Weather Not Linked to Back Pain in Study

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Weather Not Linked to Back Pain in Study

News Review from Harvard Medical School

July 11, 2014

News Review From Harvard Medical School -- Weather Not Linked to Back Pain in Study

Does bad weather make your back hurt? Researchers have taken a close look at this question and concluded that the answer is no. The study included nearly 1,000 people. All of them visited primary care clinics because of acute (sudden) low back pain. Researchers looked at weather conditions when the back pain started, as well as a week and a month before. They found no connection between back pain and temperature, humidity, air pressure, wind direction or precipitation. Higher wind speeds and gusts were slightly more likely at the time the pain started than at other times. The journal Arthritis Care & Research published the study. HealthDay News wrote about it July 10.

 

By Howard LeWine, M.D.
Harvard Medical School

 

What Is the Doctor's Reaction?

Sudden low back pain is extremely common. It happens to most of us at least once in a lifetime. But why does this occur? Many people blame changes in the weather.

Weather changes are just one of the many opinions about what triggers low back pain and many other types of aches and pains. However, they are just opinions. They are not based on evidence. In fact, very few studies have taken a look at the triggers for low back pain.

Daniel Steffens, a Ph.D. student, and his colleagues at the University of Sydney designed an elegant study to better identify what may be real triggers. They recruited 993 patients with acute low back pain. All had been seen in primary care clinics in Sydney, Australia, during a 1-year period.  

The researchers used the common definition of acute low back pain:

  • Comes on suddenly, over no more than 24 hours
  • Located between the 12th rib (the lowest rib) and the crease of the buttocks
  • Of at least moderate intensity
  • May or may not occur along with pain that goes into one of the legs

These researchers are studying various triggers for low back pain. The current study looks at the relationship to changes in weather. They could not find any links between low back pain and shifts in air temperature, relative humidity, rain, air pressure or wind direction. There may be some link with high wind speed and wind gusts.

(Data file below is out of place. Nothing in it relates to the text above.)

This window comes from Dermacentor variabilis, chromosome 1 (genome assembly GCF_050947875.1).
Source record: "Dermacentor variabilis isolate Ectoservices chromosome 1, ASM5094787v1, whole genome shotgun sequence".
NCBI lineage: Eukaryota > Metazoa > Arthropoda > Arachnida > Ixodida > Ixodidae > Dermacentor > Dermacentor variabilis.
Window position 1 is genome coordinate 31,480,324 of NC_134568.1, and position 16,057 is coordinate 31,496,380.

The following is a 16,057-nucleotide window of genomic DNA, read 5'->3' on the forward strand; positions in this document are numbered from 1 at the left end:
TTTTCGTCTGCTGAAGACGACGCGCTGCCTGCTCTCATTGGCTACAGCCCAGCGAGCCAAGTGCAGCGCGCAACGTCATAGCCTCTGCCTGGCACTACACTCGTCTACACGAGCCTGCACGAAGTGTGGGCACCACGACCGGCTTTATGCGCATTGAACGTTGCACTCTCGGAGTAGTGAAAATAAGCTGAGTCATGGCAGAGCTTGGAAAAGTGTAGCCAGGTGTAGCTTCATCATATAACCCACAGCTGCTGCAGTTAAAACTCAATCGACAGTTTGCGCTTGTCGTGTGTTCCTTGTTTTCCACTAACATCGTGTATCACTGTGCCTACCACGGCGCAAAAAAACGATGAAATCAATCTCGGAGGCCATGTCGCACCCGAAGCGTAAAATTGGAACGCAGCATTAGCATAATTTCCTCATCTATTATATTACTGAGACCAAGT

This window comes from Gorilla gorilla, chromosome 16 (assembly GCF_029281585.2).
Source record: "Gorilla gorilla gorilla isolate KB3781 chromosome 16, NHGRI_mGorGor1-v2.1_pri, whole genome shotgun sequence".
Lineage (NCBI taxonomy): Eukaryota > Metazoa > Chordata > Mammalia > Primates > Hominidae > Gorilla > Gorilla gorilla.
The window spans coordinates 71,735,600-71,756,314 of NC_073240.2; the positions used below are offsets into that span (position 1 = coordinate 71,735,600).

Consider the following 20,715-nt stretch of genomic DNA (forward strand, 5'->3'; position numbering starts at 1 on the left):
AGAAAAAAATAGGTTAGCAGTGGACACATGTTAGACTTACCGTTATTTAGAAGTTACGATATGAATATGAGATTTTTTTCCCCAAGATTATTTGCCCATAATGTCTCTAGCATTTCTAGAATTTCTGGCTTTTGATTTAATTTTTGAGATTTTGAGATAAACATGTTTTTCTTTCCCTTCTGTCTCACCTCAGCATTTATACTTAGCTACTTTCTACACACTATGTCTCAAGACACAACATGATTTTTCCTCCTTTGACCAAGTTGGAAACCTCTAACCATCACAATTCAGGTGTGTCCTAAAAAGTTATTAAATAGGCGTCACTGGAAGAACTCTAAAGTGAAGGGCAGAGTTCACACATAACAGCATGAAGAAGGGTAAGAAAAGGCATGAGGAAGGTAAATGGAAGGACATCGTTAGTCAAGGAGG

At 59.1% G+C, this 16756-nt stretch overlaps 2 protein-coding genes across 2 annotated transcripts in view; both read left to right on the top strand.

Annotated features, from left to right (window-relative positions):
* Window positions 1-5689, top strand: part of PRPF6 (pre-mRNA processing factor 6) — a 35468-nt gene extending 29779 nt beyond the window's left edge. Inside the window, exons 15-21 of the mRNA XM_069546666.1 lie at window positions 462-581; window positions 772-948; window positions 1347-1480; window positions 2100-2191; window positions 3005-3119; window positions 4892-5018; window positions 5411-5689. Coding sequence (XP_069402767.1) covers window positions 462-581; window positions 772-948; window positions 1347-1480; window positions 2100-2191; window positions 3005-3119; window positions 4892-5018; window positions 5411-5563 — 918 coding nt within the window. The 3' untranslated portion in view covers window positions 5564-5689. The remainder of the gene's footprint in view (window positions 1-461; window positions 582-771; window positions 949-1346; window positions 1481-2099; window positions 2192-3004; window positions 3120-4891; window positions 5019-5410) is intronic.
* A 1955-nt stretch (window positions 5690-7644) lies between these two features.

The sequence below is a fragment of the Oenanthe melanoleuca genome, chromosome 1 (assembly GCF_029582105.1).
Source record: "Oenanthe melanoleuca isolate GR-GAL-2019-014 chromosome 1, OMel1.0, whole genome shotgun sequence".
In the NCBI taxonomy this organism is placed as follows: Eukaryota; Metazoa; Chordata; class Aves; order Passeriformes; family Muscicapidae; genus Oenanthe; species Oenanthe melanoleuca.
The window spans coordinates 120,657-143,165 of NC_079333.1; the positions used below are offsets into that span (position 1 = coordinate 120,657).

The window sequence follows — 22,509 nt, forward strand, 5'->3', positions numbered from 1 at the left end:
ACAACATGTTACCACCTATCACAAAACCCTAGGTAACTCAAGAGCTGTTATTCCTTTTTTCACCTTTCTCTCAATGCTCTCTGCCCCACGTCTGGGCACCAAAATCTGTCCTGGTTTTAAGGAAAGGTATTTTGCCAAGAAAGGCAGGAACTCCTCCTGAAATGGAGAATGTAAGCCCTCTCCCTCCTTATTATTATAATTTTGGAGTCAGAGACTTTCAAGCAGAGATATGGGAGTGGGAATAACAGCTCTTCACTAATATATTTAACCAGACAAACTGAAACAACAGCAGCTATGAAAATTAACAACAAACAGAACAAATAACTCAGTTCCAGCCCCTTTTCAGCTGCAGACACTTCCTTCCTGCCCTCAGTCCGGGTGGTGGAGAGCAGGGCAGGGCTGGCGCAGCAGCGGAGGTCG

What Changes Can I Make Now?

Acute low back pain can be extremely painful and frightening. But it almost always will get better with minimal treatment. Often the pain is better in two to three days. But it may take a few weeks.

Acute low back pain rarely needs diagnostic testing, such as a CT scan or MRI. But there are situations when the low back pain might be something more serious. For example: 

  • Back pain with fever
  • Back pain in someone who has cancer
  • Back pain that wakes you from sleep (not just waking up and realizing your back still hurts, but pain that wakes you up)
  • Back pain after severe trauma
  • Back pain with loss of control of urine or stool
  • Back pain with weakness in one or both legs

This report suggests that high winds and wind gusts might set off sudden back pain. So it makes sense, if you are prone to having back problems, to be very careful if you do need to go outside under these conditions. Otherwise, don't let weather change what you do.

If you do have sudden low back pain, do not remain at bed rest for more than one or two days. When lying down, find whatever position is comfortable to help relieve the pain. Personally, I like to lie flat on my back with a couple of pillows underneath my knees. Many people like to lie on their side with knees bent toward the chest and a pillow between the knees.

During those first couple of days, try to get up and slowly move around every few hours. Stand and sit until you become too uncomfortable. Then lie down again. Try to do more each time you get up.

 

What Can I Expect Looking to the Future?

Steffens and his colleagues also asked people what they were doing before the low back pain started.

Using similar analytic tools as reported here, they hope to find evidence-based triggers. For example, these might include having sex, drinking alcohol, doing a physical task or being overly tired. This new analysis is likely to be published within the next few months.

Last updated July 11, 2014


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